That the Cyclists’ Union saw knowledge production as one of its key responsibilities can also be seen in their unsuccessful request to the national government for subsidy. This attempt, in 1979, though indicative of the Cyclists’ Union more conciliatory stance towards the government, was in no way unique: government subsidy for action groups was a common phenomenon in the Netherlands (Koopmans & Duyvendak 1992; Koopmans 1992). Nonetheless, the justification the group provided is illuminating. With only six (part-time) paid employees, the Cyclists’ Union considered its central office understaffed. This meant that “the ENFB [Enige Echte Nederlandse Fietsersbond = Cyclists’ Union] is not sufficiently able to fulfill a part of the tasks” they aspired to.Footnote 41 The activities they listed were:
systematically processing relevant literature, orientation in activities and research of many organizations and institutions in the field of transport, translating for our purposes memoranda and research from among others the national government, reacting to national developments, setting up our own research, stimulating research in other organizations, attract interns and formulating study assignments.Footnote 42
Developing all these knowledge-focused initiatives was necessary “for a mature functioning of our organization and for our role in the entire decision-making.”Footnote 43 It is noteworthy that the Cyclists’ Union in this letter implies that power its ability to participate in the Dutch decision-making process was dependent on the knowledge they could bring to the table; thus the more playful happenings and protests of the early and mid-1970s were no longer held to be necessary or effective. In this development towards a more expertise-based type of activism, which consisted of producing reports and discussing them with governmental actors behind closed doors, the Cyclists’ Union quickly started to resemble the tourist organization ANWB in certain respects. Both organizations represented cyclists at different points in time, and both of them relied on expertise. Ebert (2010) has argued that in the Interbellum, the ANWB was much more powerful as a cycling advocate in the Netherlands than the bicycle clubs in Germany, which were divided along regional and class lines. Failing to form a unified front, these clubs could not claim to represent cyclists as a whole, something the ANWB could do and which helped it gain power. In the 1970s, if we extend her argument, one might expect that the existence of two, now rivalling organizations, might reduce the chances of success of the Cyclists’ Union. However, by 1970 the ANWB’s cycling advocacy had become a distant afterthought as the organization catered much more to drivers—the exact reason the Cyclists’ Union was founded.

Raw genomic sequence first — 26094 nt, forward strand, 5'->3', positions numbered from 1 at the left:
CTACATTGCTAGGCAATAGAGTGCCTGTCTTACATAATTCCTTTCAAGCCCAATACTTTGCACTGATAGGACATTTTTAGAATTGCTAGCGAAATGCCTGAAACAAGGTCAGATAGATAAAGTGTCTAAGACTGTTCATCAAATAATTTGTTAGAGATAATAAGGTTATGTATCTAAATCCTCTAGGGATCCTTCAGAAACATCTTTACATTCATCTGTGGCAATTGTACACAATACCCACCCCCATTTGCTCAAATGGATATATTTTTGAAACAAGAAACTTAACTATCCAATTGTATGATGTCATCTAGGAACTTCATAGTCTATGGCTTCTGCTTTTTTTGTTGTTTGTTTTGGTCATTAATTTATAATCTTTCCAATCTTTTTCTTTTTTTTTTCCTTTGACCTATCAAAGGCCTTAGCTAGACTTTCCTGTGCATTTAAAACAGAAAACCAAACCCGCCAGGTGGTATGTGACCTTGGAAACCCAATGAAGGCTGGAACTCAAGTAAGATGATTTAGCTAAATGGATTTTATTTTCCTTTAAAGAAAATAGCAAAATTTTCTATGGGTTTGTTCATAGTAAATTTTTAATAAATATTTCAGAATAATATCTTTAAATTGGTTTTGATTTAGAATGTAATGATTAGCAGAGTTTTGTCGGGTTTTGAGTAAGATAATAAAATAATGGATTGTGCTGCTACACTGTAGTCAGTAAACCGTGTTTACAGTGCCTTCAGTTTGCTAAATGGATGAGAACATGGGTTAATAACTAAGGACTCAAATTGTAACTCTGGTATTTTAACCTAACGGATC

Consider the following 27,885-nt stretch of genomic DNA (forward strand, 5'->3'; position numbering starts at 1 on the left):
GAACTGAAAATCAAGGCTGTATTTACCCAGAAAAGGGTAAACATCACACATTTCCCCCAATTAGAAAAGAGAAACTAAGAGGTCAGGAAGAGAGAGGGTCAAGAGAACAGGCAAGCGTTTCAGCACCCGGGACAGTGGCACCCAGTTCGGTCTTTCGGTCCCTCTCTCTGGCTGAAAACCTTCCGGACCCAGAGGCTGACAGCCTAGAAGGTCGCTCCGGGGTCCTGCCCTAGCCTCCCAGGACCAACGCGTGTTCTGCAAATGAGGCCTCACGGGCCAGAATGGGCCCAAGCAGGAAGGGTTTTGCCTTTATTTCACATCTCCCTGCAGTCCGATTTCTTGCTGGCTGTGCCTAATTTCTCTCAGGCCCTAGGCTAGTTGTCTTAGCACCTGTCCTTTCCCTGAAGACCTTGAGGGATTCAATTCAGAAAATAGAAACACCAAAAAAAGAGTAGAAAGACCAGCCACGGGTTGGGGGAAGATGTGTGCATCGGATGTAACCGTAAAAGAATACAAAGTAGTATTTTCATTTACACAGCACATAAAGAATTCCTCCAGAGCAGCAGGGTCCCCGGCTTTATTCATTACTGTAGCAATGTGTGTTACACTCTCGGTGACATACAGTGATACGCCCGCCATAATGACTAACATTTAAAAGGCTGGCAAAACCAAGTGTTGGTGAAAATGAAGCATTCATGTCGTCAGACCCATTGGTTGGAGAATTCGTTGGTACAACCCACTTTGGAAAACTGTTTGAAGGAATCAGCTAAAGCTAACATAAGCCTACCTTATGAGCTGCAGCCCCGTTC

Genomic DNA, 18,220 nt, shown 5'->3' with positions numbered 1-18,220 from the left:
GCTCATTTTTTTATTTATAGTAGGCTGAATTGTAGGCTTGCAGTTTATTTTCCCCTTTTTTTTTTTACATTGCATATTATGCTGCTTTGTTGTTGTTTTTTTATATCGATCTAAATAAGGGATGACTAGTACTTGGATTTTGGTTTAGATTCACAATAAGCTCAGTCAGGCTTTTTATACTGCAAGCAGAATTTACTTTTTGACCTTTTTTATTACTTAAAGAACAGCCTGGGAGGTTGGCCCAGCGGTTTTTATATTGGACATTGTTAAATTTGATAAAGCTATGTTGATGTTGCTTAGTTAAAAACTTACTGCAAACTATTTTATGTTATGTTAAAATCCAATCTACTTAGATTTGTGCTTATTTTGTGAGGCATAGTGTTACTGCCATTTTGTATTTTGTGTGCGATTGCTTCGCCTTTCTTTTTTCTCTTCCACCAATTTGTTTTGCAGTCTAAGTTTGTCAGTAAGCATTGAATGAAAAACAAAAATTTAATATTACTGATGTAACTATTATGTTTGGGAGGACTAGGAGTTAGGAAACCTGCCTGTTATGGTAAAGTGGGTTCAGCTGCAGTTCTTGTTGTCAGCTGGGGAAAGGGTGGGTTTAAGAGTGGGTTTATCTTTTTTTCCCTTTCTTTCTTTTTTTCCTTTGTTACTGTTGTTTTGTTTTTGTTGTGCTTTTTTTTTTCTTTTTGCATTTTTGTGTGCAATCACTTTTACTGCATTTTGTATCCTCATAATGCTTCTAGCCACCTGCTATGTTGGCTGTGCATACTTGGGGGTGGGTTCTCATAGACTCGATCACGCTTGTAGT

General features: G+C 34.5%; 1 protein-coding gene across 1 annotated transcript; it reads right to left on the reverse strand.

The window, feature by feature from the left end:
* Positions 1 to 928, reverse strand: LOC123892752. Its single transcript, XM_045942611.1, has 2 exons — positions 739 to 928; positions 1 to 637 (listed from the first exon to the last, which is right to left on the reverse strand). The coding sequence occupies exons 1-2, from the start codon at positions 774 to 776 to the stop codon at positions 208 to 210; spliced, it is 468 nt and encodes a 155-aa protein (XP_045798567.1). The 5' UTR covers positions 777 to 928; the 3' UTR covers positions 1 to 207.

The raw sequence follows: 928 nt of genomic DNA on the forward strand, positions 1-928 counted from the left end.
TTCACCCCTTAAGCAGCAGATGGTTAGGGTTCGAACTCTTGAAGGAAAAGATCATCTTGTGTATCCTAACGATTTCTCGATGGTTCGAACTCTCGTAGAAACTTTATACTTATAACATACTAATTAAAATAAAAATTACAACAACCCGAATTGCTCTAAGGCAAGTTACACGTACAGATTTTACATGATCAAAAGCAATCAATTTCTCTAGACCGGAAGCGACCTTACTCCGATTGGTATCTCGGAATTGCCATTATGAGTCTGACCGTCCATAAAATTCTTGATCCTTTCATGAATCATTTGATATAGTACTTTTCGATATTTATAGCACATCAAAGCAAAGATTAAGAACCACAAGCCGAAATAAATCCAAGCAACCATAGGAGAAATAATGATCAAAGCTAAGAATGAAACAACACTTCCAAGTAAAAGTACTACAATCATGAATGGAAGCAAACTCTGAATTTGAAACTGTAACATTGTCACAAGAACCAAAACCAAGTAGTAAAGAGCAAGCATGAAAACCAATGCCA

In the final analysis, we need to distinguish between the everyday cyclists who may or (more likely) may not have been members of the Cyclists’ Union, and the leading figures within these action groups. The cyclists formed the true lay experts, while the activist leaders, who also cycled themselves and thus had this lay expertise as well, additionally possessed an intermediate level of expertise. None of them were trained traffic engineers, although some had training in architecture and urban planning (Dooievaar). Most leading figures, while academically trained, had backgrounds in the social sciences or humanities. This enabled them to write memoranda and policy documents in a style and jargon that might appeal to policymakers. It also meant that some of the activist leaders had a good personal relation, due to similar background and age, as some of the younger civil servants in local and national traffic departments. All this may explain why the Dutch activists were so successful, which is the topic of the final section of this paper.